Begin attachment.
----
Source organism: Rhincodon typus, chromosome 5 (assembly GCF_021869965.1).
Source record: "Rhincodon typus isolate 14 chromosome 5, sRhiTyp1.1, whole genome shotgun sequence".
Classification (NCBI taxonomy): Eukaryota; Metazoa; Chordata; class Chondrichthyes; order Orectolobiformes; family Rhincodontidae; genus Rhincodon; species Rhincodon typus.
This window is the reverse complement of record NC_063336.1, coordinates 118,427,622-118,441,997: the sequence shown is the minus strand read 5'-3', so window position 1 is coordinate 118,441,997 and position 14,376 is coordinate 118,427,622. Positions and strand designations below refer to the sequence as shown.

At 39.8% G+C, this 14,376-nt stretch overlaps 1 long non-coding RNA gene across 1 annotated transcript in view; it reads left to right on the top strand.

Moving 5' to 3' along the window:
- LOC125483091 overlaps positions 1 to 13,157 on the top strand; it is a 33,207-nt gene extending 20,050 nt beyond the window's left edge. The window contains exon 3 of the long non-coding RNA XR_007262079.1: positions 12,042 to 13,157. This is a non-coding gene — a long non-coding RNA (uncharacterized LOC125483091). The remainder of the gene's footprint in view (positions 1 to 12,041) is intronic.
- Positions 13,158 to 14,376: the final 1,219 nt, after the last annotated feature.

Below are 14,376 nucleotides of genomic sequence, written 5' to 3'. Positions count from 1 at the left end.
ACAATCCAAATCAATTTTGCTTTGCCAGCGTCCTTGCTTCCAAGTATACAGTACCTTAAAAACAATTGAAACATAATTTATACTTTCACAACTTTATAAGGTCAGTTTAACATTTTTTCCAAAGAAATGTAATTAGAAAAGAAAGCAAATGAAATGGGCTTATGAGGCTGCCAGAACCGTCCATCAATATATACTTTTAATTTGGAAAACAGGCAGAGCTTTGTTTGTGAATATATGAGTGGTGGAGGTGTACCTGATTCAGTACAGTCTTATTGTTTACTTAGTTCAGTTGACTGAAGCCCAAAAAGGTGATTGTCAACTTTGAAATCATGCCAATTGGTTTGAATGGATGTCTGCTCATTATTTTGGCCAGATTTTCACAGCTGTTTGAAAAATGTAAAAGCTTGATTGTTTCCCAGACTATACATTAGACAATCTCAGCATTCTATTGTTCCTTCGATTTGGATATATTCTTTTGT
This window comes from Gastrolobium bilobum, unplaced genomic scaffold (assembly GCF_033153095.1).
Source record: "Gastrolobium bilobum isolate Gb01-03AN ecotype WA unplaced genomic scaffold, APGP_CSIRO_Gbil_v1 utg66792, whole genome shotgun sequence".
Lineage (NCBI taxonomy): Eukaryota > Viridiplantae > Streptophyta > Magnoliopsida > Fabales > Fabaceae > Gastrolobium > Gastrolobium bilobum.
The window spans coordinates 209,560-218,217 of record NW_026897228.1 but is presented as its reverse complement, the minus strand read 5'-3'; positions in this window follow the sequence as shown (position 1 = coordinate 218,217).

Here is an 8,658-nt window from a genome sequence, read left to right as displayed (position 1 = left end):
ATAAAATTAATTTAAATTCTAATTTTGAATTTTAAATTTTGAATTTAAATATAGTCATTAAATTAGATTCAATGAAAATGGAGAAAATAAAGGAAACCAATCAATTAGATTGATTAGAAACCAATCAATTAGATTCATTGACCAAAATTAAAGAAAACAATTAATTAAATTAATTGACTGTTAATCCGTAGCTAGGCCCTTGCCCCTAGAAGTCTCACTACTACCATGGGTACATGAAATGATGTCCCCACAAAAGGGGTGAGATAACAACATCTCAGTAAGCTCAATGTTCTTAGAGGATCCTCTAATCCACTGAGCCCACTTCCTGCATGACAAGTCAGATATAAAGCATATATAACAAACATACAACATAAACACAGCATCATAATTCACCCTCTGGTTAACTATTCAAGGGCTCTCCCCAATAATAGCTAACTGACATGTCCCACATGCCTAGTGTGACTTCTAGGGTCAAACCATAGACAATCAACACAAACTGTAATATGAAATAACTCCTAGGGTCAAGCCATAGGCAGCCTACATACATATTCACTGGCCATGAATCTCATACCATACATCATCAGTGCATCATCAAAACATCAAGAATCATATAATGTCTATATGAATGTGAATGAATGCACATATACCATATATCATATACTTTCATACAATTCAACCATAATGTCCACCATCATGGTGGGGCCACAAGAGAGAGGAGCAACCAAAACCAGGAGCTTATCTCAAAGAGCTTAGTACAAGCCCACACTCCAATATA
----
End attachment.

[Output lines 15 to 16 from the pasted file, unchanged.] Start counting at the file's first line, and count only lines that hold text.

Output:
Here is an 8,658-nt window from a genome sequence, read left to right as displayed (position 1 = left end):
ATAAAATTAATTTAAATTCTAATTTTGAATTTTAAATTTTGAATTTAAATATAGTCATTAAATTAGATTCAATGAAAATGGAGAAAATAAAGGAAACCAATCAATTAGATTGATTAGAAACCAATCAATTAGATTCATTGACCAAAATTAAAGAAAACAATTAATTAAATTAATTGACTGTTAATCCGTAGCTAGGCCCTTGCCCCTAGAAGTCTCACTACTACCATGGGTACATGAAATGATGTCCCCACAAAAGGGGTGAGATAACAACATCTCAGTAAGCTCAATGTTCTTAGAGGATCCTCTAATCCACTGAGCCCACTTCCTGCATGACAAGTCAGATATAAAGCATATATAACAAACATACAACATAAACACAGCATCATAATTCACCCTCTGGTTAACTATTCAAGGGCTCTCCCCAATAATAGCTAACTGACATGTCCCACATGCCTAGTGTGACTTCTAGGGTCAAACCATAGACAATCAACACAAACTGTAATATGAAATAACTCCTAGGGTCAAGCCATAGGCAGCCTACATACATATTCACTGGCCATGAATCTCATACCATACATCATCAGTGCATCATCAAAACATCAAGAATCATATAATGTCTATATGAATGTGAATGAATGCACATATACCATATATCATATACTTTCATACAATTCAACCATAATGTCCACCATCATGGTGGGGCCACAAGAGAGAGGAGCAACCAAAACCAGGAGCTTATCTCAAAGAGCTTAGTACAAGCCCACACTCCAATATA